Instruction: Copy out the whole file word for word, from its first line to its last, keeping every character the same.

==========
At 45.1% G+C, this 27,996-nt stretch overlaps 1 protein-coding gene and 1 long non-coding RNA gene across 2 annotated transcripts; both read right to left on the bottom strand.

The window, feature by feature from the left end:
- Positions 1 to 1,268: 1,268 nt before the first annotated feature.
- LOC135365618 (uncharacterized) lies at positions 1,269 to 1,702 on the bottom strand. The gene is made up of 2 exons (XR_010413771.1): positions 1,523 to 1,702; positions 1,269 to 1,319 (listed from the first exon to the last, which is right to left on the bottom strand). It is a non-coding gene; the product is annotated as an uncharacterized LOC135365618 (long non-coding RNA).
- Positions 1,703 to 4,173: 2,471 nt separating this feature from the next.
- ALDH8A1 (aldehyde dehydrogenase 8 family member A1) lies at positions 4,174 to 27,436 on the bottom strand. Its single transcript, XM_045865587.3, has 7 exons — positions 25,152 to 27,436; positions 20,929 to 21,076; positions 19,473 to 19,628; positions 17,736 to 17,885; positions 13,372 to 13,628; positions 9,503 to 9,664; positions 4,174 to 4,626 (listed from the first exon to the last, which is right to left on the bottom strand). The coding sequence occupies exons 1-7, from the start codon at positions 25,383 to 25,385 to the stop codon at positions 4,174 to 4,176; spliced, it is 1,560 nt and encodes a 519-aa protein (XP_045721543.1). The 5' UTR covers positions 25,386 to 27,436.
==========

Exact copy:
At 45.1% G+C, this 27,996-nt stretch overlaps 1 protein-coding gene and 1 long non-coding RNA gene across 2 annotated transcripts; both read right to left on the bottom strand.

The window, feature by feature from the left end:
- Positions 1 to 1,268: 1,268 nt before the first annotated feature.
- LOC135365618 (uncharacterized) lies at positions 1,269 to 1,702 on the bottom strand. The gene is made up of 2 exons (XR_010413771.1): positions 1,523 to 1,702; positions 1,269 to 1,319 (listed from the first exon to the last, which is right to left on the bottom strand). It is a non-coding gene; the product is annotated as an uncharacterized LOC135365618 (long non-coding RNA).
- Positions 1,703 to 4,173: 2,471 nt separating this feature from the next.
- ALDH8A1 (aldehyde dehydrogenase 8 family member A1) lies at positions 4,174 to 27,436 on the bottom strand. Its single transcript, XM_045865587.3, has 7 exons — positions 25,152 to 27,436; positions 20,929 to 21,076; positions 19,473 to 19,628; positions 17,736 to 17,885; positions 13,372 to 13,628; positions 9,503 to 9,664; positions 4,174 to 4,626 (listed from the first exon to the last, which is right to left on the bottom strand). The coding sequence occupies exons 1-7, from the start codon at positions 25,383 to 25,385 to the stop codon at positions 4,174 to 4,176; spliced, it is 1,560 nt and encodes a 519-aa protein (XP_045721543.1). The 5' UTR covers positions 25,386 to 27,436.